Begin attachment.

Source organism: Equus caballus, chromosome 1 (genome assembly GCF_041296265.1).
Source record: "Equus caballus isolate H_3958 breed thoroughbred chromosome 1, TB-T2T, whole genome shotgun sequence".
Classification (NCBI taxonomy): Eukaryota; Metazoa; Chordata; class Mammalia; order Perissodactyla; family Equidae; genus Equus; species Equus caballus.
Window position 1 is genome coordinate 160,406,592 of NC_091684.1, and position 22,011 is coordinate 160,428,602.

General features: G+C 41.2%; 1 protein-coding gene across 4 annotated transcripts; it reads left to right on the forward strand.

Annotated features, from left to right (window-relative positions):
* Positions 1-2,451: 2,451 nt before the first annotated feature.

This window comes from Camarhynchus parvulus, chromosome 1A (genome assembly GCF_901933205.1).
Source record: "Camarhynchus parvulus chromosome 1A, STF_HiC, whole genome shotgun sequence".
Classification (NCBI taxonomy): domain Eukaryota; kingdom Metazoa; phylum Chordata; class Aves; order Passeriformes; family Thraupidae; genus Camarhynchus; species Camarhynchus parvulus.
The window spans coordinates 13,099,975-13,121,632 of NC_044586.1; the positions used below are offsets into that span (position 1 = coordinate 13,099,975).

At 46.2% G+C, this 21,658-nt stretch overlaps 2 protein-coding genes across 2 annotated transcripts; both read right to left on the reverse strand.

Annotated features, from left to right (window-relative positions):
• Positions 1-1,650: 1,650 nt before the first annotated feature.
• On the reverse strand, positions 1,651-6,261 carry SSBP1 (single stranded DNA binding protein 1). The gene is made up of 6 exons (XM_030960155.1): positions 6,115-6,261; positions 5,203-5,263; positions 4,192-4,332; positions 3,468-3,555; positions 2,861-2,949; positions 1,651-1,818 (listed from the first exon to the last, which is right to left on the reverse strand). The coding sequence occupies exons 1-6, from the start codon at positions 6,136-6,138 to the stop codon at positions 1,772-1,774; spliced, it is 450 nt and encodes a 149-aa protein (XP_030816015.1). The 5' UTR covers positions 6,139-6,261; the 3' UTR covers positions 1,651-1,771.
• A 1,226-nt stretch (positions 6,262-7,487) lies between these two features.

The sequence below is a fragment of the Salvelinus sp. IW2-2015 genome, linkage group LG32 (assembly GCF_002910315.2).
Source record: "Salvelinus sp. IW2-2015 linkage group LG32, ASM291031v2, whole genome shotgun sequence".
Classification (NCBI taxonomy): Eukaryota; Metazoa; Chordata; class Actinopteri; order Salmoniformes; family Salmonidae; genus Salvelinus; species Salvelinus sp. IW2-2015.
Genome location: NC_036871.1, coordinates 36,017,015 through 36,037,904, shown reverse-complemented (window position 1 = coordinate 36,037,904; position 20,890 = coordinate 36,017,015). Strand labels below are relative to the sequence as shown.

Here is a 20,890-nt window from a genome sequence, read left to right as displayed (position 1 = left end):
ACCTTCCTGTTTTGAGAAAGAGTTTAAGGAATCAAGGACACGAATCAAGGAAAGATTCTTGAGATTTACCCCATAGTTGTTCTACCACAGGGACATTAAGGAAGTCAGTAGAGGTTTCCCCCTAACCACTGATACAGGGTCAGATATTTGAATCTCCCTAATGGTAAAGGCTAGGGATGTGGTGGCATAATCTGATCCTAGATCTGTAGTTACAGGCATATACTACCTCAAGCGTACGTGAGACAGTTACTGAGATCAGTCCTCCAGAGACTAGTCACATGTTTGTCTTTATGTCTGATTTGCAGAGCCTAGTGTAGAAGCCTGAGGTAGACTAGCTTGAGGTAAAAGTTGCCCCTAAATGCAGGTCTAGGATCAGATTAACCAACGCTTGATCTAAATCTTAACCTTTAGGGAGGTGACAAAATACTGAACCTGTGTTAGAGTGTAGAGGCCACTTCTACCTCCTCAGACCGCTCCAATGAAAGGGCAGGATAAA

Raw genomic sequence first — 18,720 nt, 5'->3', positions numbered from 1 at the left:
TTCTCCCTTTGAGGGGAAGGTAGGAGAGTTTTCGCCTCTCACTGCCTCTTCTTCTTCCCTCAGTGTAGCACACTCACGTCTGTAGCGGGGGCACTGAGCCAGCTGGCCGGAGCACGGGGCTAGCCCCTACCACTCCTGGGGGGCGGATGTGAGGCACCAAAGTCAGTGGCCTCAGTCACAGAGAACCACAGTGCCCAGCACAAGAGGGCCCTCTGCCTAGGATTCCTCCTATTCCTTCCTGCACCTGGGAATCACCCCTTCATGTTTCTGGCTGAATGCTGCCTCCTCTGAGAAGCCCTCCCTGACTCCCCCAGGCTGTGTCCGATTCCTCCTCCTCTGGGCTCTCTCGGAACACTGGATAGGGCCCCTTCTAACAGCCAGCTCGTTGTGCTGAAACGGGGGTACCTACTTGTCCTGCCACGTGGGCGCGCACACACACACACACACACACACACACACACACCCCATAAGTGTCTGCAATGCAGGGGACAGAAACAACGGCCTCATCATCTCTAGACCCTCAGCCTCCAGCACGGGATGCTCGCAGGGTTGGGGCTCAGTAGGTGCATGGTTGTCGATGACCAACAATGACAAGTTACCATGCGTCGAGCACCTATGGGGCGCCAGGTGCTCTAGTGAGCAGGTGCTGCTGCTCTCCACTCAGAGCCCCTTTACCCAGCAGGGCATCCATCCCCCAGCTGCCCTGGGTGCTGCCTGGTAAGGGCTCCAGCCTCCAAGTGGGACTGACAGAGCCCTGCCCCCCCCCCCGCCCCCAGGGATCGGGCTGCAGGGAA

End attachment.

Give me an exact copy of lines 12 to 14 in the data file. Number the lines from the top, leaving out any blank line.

At 46.2% G+C, this 21,658-nt stretch overlaps 2 protein-coding genes across 2 annotated transcripts; both read right to left on the reverse strand.

Annotated features, from left to right (window-relative positions):
• Positions 1-1,650: 1,650 nt before the first annotated feature.